Reaction and Player Ratings : Manchester United 0-1 Wolves


Manchester United have suffered home defeats to Aston Villa, Liverpool and Manchester City this season – and Wolves can add their name to the list after Joao Moutinho’s fine late strike gave the visitors a fully deserved victory at Old Trafford.

Ralf Rangnick tasted defeat for the first time but it was a familiar story for the supporters within the home ground, and, to be frank, it wouldn’t have been too surprising for the new manager considering the trend of performances since he took the job.

The manager made a couple of surprising selections – keeping Bruno Fernandes on the bench, despite his return from suspension, and keeping faith with the 4-4-2 shape – and the recall of Phil Jones, following an injury crisis at centre-back, which gave the former England defender his first start in two years.

It could be a case of absence making the heart grow fonder – Jones was given a rapturous welcome by the home crowd, but his last appearance was in a home defeat to Burnley, his appearance before that had been at Sheffield United where he’d been brought off at half-time, and prior to that he had been confusingly selected by Jose Mourinho in the 2018 FA Cup Final where he conceded the match-winning penalty. Still, Jones put in a decent shift today – finishing the game as probably the best player for the hosts.

That dubious honour could be shared by De Gea. In the first half Wolves had over a dozen shots, the most in a single half by a visiting team since Opta started recording stats almost twenty years ago. They were aggressive and pro-active in midfield, frequently cutting the defence open, and it seemed United needed half-time for intervention from their manager.

Rangnick resolved to make another formation change. The 4-4-2 became a 3-4-2-1, with Greenwood and Cavani dropping off Ronaldo and Wan-Bissaka moving to right wing-back with Luke Shaw as the left-sided centre-half and Jadon Sancho at left wing-back.

It was a shift that brought United into the game. They were never controlling of the pace, but their urgency seemed to increase. Bruno Fernandes was brought on for Mason Greenwood, who had seemed the liveliest forward. Fernandes (who had hit the bar) took a free-kick from which Ronaldo thought he’d scored, only to be ruled offside.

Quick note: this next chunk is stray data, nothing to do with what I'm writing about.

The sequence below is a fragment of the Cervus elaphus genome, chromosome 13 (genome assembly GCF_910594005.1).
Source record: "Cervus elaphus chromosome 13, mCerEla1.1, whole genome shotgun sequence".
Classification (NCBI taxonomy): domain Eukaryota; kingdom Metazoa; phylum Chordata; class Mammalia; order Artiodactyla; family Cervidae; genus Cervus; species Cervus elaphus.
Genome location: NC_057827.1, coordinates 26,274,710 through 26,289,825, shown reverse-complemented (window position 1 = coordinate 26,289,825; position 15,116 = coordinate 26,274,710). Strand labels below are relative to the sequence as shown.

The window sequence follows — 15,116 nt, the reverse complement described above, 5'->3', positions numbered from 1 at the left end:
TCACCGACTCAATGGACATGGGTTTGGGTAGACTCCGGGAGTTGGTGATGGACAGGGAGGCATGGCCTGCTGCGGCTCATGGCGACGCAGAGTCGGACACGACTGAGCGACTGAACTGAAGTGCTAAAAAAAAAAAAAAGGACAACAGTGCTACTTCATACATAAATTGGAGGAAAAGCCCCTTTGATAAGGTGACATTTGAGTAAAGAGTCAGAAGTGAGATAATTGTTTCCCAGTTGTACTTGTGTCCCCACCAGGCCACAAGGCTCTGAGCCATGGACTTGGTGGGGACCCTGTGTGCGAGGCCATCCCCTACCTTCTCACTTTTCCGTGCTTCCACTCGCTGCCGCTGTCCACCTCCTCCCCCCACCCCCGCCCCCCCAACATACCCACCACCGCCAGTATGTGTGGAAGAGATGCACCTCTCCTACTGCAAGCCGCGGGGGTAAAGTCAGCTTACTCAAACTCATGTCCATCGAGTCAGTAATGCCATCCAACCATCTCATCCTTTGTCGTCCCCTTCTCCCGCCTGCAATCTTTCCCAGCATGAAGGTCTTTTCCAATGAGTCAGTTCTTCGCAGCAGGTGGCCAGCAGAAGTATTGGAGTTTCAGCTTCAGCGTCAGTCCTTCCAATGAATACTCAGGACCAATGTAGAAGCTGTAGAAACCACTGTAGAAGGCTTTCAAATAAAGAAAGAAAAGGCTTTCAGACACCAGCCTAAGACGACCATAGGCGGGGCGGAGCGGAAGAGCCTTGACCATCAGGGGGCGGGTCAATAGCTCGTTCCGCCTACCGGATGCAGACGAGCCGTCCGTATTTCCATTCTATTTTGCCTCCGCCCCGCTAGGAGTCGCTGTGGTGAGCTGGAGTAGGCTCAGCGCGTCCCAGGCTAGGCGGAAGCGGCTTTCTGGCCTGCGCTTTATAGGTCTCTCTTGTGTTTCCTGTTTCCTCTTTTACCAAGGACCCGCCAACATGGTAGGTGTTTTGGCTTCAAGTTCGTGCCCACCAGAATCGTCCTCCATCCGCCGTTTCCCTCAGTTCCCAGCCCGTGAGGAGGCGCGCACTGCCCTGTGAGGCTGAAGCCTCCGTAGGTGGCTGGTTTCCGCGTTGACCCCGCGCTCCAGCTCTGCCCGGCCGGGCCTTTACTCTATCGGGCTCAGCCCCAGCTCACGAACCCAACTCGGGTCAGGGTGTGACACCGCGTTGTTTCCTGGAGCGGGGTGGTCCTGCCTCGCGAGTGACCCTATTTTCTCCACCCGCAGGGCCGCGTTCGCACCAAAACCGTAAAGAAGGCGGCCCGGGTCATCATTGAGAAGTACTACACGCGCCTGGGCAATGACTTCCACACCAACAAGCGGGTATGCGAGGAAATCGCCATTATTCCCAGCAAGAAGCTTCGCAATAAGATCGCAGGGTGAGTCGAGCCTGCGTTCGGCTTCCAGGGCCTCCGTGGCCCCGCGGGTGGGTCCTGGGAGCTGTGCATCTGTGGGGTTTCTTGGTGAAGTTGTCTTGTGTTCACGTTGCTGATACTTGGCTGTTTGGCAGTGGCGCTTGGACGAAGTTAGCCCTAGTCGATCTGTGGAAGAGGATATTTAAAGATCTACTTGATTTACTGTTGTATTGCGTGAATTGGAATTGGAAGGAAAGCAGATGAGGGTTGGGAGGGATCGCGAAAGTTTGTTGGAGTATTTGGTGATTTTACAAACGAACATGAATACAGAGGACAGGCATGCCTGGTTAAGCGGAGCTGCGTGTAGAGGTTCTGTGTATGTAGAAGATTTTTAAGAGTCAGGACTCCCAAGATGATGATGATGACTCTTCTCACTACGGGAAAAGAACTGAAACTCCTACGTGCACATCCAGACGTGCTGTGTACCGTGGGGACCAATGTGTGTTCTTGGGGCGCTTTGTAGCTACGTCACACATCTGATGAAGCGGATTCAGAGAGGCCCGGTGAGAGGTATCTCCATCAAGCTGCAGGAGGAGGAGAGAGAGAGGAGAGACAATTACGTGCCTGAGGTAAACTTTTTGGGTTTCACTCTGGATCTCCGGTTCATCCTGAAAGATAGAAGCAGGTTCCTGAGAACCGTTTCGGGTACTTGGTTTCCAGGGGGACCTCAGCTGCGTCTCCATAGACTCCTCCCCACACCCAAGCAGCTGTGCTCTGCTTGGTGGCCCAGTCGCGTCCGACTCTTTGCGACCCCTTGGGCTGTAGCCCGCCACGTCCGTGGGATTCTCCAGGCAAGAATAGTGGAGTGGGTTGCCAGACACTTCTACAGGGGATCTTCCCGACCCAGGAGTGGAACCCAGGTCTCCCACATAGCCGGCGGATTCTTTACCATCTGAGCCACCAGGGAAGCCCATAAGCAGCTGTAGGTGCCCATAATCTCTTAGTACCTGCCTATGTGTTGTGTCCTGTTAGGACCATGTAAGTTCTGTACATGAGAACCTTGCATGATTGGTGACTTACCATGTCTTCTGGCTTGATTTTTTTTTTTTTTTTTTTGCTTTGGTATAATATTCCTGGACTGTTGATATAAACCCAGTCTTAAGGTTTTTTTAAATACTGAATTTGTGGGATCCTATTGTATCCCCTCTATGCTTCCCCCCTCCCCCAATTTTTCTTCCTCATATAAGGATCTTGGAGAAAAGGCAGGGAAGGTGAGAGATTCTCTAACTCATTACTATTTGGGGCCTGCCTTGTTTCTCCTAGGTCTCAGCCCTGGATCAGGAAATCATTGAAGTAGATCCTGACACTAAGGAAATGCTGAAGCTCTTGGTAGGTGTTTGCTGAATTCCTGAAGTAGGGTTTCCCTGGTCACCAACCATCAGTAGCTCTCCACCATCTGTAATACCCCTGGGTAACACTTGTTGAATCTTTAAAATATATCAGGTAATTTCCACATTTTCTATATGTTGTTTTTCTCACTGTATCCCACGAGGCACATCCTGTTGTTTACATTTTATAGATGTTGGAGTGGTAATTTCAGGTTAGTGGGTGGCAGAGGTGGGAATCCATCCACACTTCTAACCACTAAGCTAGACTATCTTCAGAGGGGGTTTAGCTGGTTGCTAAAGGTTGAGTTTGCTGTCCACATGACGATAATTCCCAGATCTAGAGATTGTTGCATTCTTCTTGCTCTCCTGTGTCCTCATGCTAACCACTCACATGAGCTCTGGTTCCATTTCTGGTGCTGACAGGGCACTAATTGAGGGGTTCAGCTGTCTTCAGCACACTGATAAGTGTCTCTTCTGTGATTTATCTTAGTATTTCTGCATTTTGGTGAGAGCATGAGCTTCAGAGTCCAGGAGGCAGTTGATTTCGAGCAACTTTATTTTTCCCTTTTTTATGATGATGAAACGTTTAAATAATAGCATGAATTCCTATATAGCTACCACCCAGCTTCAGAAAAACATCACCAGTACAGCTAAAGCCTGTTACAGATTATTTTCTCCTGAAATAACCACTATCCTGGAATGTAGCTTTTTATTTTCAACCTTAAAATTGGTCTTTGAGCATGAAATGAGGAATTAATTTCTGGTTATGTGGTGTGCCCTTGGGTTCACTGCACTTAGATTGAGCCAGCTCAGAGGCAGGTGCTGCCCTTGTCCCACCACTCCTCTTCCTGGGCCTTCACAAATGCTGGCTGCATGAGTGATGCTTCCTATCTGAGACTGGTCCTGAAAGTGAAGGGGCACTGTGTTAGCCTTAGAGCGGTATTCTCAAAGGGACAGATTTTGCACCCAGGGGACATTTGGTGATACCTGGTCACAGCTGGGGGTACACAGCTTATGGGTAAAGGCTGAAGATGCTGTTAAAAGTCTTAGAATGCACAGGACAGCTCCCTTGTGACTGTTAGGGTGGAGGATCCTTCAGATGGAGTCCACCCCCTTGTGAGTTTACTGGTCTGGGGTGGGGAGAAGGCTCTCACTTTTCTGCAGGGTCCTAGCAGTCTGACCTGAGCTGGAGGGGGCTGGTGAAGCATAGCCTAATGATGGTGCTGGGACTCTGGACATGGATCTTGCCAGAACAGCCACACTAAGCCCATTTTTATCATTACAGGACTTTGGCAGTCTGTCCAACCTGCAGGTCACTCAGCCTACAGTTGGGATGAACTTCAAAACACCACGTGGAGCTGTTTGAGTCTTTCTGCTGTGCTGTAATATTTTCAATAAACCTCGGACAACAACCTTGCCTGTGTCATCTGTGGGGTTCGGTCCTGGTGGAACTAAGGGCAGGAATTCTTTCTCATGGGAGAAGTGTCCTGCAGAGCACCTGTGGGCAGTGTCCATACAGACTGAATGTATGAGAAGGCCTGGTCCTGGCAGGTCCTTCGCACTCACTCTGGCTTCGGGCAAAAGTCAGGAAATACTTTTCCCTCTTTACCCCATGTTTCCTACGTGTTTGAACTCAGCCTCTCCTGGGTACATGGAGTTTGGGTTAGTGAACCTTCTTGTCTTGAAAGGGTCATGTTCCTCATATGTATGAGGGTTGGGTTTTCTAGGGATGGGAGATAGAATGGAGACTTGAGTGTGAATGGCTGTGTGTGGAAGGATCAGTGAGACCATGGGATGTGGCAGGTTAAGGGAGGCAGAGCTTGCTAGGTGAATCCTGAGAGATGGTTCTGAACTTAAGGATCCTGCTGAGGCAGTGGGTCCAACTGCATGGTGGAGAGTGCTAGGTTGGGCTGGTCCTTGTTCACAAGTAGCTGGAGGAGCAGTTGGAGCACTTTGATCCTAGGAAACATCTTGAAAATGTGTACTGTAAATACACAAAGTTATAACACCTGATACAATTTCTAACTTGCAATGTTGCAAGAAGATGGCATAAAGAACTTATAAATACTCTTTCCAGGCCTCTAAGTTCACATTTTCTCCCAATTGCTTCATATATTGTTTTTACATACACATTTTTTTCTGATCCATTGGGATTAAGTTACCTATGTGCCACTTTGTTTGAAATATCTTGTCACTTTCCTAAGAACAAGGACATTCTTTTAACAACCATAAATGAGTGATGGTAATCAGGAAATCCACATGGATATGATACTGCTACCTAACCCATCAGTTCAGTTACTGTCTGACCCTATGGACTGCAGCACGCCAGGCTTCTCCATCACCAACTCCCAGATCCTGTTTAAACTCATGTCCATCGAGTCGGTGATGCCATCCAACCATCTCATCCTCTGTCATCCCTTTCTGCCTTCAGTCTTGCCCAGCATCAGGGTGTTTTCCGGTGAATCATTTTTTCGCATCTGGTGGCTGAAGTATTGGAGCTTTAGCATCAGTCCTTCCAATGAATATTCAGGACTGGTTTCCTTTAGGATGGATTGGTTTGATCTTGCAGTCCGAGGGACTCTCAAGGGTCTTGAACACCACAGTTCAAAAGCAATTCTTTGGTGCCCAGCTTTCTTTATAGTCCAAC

But Wolves began to settle again and when they brought on Adama Traore, it was clear they were going to try and exploit the space around Luke Shaw. It had instant benefits for the visitors. Traore was hauled down at one point, with Saiss’ free-kick hitting the bar, and then the forward went surging again down the right – his ball into the area eventually found its way to Moutinho on the edge of the box. The veteran midfielder was composed and drilled his shot neatly into the corner.

United barely threatened after that – Wolves ended with confidence, outplaying the hosts embarrassingly. There was one final chance for an unlikely point when Jones made a late dash to be brought down – Fernandes hit a free-kick but Jose Sa, finally called into action worth writing about, made a good save. A win was fully deserved for Bruno Lage’s team.

United, meanwhile, suffered all the sorts of problems we’ve come to expect from them. Scott McTominay’s performance was very poor, the requirement for some consistent crossing from the right has never been more evident, and the lack of cohesion through all sides of the team continues to ring alarm bells.

One manager suffered all sorts of abuse with his inexperience justifiably being brought into question. His successor has the reputation of being a tactical innovator but is rifling through his systems only to find United’s players seem to have a fundamental misunderstanding or incompatibility with any of them.